We are told by John Field in his Declaration of God's Judgment at Paris Garden, that in the year 1580 “ the

magistrates of the city of London obtained from Queene | Elizabeth, that all heathenish playes and enterludes

should be banished upon sabbath dayes.” This prohibition, however, probably lasted but a short time; for her majesty, when she visited Oxford in 1592, did not scruple to be present at a theatrical exhibition on Sunday night, the 24th of September in that year. During

“Or if you are detain'd some little space,
The stinking footman's sent to keep your place.
“ But if a play’s reviv'd, you stay and dine,

“ And drink till three, and then come dropping in." Though Sir John Davies, in the passage above quoted, mentions one o'clock as the hour at which plays commenced, the time of beginning the entertainment about eleven years afterwards (1609) seems to have been later; for Decker in his Guls Horne-booke makes his gallant, go to the ordinary at two o'clock, and thence to the play.

When Ben Jonson's Magnetic Lady was acted (in 1632;) plays appear to have been over at five o'clock. They probably at that time. did not begin till between two and three o'clock.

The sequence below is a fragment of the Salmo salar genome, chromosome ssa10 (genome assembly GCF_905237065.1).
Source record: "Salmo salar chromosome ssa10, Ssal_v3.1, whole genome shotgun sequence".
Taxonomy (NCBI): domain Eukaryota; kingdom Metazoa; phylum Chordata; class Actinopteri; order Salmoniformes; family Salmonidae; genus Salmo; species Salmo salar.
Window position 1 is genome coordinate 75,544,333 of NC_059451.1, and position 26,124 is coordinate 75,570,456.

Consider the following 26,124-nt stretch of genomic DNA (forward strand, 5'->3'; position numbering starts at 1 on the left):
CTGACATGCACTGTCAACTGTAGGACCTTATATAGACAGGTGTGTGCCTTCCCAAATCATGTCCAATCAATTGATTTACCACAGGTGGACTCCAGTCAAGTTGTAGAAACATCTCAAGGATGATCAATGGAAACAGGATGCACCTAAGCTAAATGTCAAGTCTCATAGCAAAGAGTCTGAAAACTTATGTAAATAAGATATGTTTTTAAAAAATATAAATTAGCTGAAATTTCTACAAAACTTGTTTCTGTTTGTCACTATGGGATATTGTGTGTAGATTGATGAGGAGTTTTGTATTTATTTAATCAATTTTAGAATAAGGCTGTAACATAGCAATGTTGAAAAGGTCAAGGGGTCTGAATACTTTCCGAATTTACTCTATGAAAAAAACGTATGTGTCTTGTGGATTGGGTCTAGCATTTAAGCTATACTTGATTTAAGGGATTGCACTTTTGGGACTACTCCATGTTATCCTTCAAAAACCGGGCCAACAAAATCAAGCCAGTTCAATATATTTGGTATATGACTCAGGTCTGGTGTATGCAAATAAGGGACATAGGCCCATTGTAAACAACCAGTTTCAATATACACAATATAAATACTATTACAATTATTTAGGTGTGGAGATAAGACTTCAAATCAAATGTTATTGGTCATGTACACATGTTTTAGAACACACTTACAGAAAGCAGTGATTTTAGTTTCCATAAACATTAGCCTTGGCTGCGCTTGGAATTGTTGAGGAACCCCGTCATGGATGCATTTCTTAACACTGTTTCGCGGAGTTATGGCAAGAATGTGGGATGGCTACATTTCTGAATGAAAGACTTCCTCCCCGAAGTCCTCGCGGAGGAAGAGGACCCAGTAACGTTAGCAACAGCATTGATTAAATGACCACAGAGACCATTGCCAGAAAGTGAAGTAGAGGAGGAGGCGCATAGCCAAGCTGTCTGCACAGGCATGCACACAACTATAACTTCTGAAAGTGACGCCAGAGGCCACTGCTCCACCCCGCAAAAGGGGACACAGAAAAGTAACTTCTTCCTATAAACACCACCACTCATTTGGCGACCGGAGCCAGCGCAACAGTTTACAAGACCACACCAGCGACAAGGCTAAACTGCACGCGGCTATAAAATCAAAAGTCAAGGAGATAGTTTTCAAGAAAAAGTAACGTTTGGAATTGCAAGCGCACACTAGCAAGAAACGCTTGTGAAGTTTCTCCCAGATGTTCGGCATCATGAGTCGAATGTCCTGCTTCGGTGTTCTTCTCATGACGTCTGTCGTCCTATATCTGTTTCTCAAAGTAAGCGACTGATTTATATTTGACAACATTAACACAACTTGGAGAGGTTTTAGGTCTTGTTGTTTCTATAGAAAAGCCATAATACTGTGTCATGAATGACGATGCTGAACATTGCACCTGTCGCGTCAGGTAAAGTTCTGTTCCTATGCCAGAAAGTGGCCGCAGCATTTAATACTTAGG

* See the prologue to K. Henry VIII. andthat to Romeo and Juliet.

+ See The Demoiselles a la Mode, by Fleckno, 1667:
i. Actor. Hark you, hark you, whither away so fast?

2. Actor. Why, to the theatre, 'tis past three o'clock, and the play is ready to begin."

After the Restoration, (we are told by old Mr. Cibber,) it was a frequent practice of the ladies of quality, to carry Mr. Kynaston the actor, in his female dress, after the play, in their coaches to Hyde-Park.

| See the Epilogue to the She Gallants, printed in that year,

the reign of James the First, though dramatick entertainments were performed at court on Sundays, I believe, no plays were publickly represented on that day; and by the statute 3 Car. 1. c. 1. their exhibition on the sabbathday was absolutely prohibited: yet, notwithstanding this act of parliament, both plays and masques were performed at court on Sundays, during the first sixteen years of the reign of thät king, and certainly in private houses, if not on the publick stage,

The modes of conveyance to the theatre, anciently, as at present, seem to have been various ; some going in coaches, others on horseback, and many by water.

In the year 1613, the Company of Watermen petitioned his majesty, “ that the players might not be permitted to have a playhouse in London or in Middlesex, within four miles of the city on that side of the Thames." From Tayloi's True Cause of the Water men's Suit concerning Players, and the Reasons that their playing on London Side, is their [i. e. the Watermen's] ertreme Hindrance, we learn, that the theatres on the Bankside in Southwark were once so nuinerous, and the custom of going thither hy water so general, that many thousand watermen were supported by it. As the book is not common, and the passage contains some anecdotes relative to the stage at that time, I shall transcribe it.